The US Senate has defied President George W Bush and voted in favour of setting a target date of next March for withdrawing combat troops from Iraq.
Some Democrats want US troops to be brought home now
The Senate narrowly rejected a Republican amendment that would have removed the withdrawal clause from a bill on military funding.
The vote is a boost for the Democrats, but Mr Bush has vowed to veto any bill setting out a timetable for withdrawal.
The House of Representatives also backed withdrawal in a vote last week.
The House bill, which imposes a 31 August 2008 deadline for pulling troops out, was passed narrowly by 218 votes to 212 on Friday.
Both pieces of legislation are tied to more than $120bn (£60bn) in emergency funding for US troops in Iraq and Afghanistan.
A final Senate vote on the whole funding bill will take place later this week. It will need the support of a dozen Republicans to pass.
'Must change course'
The latest vote was an important and somewhat surprising victory for the Democrats in the latest Congressional skirmish over the war in Iraq, reports the BBC's James Coomarasmy in Washington.
Two weeks ago, Senate Democrats failed to pass legislation setting a timetable for withdrawal, but two more senators sided with them this time, giving them a victory by 50 votes to 48.
Senate Majority Leader Harry Reid called the vote a significant step forward and a pointed message to Mr Bush.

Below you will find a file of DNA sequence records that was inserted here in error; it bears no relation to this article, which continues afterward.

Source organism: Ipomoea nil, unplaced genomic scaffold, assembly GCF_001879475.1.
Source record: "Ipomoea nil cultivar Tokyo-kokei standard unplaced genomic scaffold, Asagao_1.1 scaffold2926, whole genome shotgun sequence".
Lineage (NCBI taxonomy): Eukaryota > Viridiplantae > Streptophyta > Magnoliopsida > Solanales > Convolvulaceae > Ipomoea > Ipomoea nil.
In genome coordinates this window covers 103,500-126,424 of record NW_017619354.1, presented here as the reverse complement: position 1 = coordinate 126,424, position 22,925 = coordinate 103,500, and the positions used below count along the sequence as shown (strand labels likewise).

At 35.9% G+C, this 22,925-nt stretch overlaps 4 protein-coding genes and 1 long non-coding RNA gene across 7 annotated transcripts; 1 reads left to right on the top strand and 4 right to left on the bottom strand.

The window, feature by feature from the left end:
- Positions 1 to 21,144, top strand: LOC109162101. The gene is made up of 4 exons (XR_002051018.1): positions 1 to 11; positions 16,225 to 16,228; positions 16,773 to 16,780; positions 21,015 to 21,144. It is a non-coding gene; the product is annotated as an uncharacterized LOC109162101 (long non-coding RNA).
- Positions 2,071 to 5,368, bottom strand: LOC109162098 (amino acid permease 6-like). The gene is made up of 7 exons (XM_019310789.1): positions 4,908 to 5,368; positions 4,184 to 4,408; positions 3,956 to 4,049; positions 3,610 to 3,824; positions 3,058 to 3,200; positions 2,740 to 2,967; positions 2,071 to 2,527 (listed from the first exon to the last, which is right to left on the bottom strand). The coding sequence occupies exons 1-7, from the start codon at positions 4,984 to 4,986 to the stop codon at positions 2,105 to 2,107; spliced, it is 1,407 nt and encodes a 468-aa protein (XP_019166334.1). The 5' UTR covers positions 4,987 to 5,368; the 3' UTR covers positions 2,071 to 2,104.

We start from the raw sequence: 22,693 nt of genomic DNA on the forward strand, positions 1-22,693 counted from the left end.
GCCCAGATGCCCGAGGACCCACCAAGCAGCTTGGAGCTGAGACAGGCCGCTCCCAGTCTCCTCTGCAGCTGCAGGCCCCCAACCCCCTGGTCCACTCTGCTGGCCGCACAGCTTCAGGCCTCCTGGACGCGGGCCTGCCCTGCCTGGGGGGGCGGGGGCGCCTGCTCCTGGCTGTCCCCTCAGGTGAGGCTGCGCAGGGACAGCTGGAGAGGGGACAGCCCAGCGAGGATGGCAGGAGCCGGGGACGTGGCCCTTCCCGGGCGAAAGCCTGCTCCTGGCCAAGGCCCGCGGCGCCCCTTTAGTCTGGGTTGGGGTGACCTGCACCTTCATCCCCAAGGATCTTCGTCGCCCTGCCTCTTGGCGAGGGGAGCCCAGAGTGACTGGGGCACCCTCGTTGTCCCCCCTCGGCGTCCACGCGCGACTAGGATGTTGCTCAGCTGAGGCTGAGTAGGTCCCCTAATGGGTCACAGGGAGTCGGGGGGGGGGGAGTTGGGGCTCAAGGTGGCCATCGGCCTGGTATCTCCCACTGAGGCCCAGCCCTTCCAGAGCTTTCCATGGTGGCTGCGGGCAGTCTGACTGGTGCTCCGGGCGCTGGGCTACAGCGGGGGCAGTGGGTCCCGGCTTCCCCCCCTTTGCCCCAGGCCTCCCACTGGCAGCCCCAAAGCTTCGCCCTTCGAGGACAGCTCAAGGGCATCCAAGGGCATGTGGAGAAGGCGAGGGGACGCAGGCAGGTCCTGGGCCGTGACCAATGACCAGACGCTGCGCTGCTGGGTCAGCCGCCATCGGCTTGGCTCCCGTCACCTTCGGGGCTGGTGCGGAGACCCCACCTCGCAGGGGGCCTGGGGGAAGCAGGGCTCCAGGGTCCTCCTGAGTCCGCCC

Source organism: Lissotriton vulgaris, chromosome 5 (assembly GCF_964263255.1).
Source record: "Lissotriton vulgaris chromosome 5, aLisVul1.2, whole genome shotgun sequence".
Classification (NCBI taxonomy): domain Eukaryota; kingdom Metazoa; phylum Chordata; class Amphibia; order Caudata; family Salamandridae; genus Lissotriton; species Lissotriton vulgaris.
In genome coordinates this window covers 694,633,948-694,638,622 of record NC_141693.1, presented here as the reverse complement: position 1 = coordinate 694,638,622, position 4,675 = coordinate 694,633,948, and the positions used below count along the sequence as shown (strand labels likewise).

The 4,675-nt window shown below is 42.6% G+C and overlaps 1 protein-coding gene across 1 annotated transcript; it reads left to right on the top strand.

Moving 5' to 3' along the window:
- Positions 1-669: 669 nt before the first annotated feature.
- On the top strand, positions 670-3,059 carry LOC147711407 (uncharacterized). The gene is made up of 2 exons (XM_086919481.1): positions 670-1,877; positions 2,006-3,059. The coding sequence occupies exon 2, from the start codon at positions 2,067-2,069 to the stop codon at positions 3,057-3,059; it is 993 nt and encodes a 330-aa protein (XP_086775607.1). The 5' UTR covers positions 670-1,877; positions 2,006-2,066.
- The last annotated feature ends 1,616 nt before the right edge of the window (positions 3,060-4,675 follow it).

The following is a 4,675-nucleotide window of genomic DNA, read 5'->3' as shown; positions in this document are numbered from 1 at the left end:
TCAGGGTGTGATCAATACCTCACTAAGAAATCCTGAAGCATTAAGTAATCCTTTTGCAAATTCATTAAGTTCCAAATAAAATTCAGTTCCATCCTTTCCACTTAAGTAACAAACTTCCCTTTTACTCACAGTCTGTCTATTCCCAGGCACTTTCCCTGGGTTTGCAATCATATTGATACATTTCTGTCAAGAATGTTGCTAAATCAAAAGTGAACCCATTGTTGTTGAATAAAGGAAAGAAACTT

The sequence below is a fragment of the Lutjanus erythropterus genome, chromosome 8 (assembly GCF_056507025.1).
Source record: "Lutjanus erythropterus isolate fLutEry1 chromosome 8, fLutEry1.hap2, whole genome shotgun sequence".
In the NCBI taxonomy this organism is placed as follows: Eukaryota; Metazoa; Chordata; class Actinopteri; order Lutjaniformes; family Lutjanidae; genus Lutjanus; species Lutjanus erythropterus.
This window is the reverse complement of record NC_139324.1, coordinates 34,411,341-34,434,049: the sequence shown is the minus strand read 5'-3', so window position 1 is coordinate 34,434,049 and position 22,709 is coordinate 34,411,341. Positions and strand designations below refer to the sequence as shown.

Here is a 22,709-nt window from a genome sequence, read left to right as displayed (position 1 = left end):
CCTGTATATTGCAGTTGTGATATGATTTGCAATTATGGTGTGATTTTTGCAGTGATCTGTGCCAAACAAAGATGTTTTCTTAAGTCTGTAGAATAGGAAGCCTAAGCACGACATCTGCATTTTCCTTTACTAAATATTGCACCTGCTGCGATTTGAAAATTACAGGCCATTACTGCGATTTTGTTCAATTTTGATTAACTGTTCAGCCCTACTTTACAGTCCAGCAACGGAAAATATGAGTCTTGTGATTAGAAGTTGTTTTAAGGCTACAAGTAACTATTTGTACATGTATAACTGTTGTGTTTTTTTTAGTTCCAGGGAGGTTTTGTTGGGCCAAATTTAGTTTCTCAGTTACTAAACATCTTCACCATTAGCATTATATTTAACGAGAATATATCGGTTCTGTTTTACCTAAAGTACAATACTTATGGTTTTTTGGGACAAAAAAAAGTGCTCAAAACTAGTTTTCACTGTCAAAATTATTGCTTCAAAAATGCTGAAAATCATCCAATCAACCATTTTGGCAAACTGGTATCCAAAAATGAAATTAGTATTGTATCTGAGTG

"With this vote, the Senate is giving our troops the resources they need in combat - including a strategy in Iraq worthy of their sacrifices," he said.
"The president must change course, and this legislation gives him a chance to do that," he said.
But there were no concessions from the White House.
Mr Bush "is disappointed that the Senate continues down a path with a bill that he will veto and has no chance of becoming law," his deputy press secretary, Dana Perino, said in a statement.
And a presidential hopeful, Republican John McCain, said setting a schedule for pulling troops out of Iraq would encourage insurgents.
Republican Senator Lindsay Graham said the Democrats had picked a wrong and dangerous fight:
"Whatever mistakes the Bush team have made - and there are many - the Congress is about to make the greatest mistake of all and that is to tell the enemy what they have to do to get us out of Iraq on their terms, not ours.
"It is a death blow to moderation."